Most leaders will believe who they are, what they can accomplish and who they can become based on less than ten interactions in their formidable years. You must make sure that a few of these are with you and that they are meaningful. Those in your charge deserve you looking at what they do more deliberately. They deserve to have you thinking deeply about who they are and who they can be. And most importantly, they need you to be a catalyst for them to consider the things about themselves that transcend the ups and downs of business cycles and their circumstances. When you play this role, they will be inspired to always bring their best to work.


2. Invest in their development.


OK, let’s be clear, this isn’t spending money on a class or seminar that promises to address a so-called “gap” in their leadership tool kit - Organizational skills or influence ability lacking? Send them to Franklin Covey’s training or a buy them the book “How to win friends and influence people”. Again, not bad things to do, in fact they are good things for some people. But these too have short half-lives. Every time a leader bought me a book or paid for special training for me, I was grateful and I recognized that they thought about me for at least 5 minutes. Actually, in many cases, they thought about it for less time as they had their administrative assistant buy the book, or corporate gave them money for the training, they just allocated a little for me. Truly investing in another’s development means investing your time and your intellect.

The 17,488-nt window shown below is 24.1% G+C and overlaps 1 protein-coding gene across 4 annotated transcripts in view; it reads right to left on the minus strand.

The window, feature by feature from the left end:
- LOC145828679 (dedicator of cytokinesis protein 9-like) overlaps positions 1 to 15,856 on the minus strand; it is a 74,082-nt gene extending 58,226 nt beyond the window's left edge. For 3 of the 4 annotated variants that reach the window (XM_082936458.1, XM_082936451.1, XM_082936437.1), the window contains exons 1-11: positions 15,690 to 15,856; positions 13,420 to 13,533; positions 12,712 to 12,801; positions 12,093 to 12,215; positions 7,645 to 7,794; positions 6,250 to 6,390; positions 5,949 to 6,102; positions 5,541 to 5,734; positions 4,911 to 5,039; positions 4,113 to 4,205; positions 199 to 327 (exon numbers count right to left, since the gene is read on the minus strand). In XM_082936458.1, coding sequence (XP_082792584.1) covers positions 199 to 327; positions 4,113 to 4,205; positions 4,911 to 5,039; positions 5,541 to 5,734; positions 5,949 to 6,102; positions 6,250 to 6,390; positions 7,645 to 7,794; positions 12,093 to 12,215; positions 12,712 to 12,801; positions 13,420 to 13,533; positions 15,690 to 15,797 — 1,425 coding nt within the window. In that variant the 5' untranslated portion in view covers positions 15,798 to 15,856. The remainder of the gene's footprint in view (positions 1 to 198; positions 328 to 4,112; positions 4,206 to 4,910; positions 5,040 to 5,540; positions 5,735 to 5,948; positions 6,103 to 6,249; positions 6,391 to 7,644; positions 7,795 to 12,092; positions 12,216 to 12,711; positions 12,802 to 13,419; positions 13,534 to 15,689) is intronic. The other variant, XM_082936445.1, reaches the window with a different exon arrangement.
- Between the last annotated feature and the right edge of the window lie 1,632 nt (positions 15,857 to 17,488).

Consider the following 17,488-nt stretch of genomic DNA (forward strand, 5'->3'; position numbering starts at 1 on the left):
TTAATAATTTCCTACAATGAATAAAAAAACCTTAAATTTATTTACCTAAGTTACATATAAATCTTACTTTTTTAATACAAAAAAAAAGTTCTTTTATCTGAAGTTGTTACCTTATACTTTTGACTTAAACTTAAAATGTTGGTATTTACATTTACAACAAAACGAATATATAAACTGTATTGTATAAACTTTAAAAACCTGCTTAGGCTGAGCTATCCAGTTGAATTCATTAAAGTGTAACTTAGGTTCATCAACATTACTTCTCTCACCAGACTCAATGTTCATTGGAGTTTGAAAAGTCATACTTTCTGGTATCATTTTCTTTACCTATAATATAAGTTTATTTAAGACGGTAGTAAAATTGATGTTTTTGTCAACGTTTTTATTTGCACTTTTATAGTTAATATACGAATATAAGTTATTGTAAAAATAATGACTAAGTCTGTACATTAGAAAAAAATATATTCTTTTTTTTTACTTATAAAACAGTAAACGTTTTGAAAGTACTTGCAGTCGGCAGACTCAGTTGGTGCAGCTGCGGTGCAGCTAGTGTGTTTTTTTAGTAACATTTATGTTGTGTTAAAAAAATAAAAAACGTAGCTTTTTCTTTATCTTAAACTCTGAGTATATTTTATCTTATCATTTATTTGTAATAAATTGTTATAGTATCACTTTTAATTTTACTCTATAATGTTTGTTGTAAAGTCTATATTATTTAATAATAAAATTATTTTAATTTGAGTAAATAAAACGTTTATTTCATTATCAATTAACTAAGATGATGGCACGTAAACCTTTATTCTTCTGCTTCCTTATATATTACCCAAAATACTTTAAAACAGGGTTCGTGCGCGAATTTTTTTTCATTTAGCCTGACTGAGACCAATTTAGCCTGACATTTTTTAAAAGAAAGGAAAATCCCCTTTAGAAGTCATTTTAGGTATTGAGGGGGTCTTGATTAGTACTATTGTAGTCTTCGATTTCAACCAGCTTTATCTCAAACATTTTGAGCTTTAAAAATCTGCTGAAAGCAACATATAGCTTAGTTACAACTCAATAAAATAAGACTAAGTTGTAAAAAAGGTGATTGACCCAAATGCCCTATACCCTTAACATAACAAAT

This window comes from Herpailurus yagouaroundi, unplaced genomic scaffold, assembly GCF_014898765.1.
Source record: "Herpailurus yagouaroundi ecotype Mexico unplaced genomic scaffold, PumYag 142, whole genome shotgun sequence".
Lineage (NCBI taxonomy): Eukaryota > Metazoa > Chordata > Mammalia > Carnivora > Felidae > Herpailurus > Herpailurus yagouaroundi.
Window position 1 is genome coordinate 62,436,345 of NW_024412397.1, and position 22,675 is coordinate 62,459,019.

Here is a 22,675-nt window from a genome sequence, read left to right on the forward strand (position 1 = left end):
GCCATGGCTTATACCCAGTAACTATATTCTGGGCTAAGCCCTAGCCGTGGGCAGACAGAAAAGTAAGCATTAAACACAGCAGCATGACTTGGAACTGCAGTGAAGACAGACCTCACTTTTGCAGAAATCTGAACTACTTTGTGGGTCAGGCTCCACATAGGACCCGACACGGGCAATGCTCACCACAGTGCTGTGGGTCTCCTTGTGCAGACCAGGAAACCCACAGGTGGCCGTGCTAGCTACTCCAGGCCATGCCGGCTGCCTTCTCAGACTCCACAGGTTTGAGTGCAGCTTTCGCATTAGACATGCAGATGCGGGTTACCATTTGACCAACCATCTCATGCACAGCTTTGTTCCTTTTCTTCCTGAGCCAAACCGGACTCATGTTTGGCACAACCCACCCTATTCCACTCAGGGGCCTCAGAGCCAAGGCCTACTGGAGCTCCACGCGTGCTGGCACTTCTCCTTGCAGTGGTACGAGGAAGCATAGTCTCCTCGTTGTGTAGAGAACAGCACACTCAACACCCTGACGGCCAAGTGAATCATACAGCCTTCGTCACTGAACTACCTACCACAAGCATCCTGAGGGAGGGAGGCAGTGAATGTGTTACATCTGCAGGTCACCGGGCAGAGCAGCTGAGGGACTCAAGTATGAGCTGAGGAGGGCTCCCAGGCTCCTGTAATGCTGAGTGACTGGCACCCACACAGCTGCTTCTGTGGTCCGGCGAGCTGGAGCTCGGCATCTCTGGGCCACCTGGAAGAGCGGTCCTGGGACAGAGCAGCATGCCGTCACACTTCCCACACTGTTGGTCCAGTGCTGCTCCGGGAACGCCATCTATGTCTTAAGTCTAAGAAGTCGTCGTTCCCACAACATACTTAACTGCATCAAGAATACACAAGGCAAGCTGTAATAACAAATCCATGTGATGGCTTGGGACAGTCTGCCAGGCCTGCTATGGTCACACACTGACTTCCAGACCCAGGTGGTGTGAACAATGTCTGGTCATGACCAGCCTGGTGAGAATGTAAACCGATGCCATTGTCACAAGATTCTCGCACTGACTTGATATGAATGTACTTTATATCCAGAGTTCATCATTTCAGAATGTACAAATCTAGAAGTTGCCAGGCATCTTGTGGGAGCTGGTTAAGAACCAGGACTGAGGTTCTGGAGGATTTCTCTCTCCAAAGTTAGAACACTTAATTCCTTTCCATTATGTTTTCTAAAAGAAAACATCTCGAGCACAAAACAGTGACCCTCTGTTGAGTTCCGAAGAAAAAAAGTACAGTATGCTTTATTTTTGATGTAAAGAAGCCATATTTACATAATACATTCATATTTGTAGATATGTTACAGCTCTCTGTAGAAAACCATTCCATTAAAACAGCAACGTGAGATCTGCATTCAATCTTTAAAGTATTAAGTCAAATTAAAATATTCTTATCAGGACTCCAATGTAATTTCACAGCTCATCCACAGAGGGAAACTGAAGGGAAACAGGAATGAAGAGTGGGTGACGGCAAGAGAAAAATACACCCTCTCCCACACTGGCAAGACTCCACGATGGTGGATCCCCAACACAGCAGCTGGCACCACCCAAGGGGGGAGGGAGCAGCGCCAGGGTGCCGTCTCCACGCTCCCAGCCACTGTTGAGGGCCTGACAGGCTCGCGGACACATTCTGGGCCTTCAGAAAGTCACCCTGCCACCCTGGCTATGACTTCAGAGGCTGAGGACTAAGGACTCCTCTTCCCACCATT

Image result for timeImage result for intellect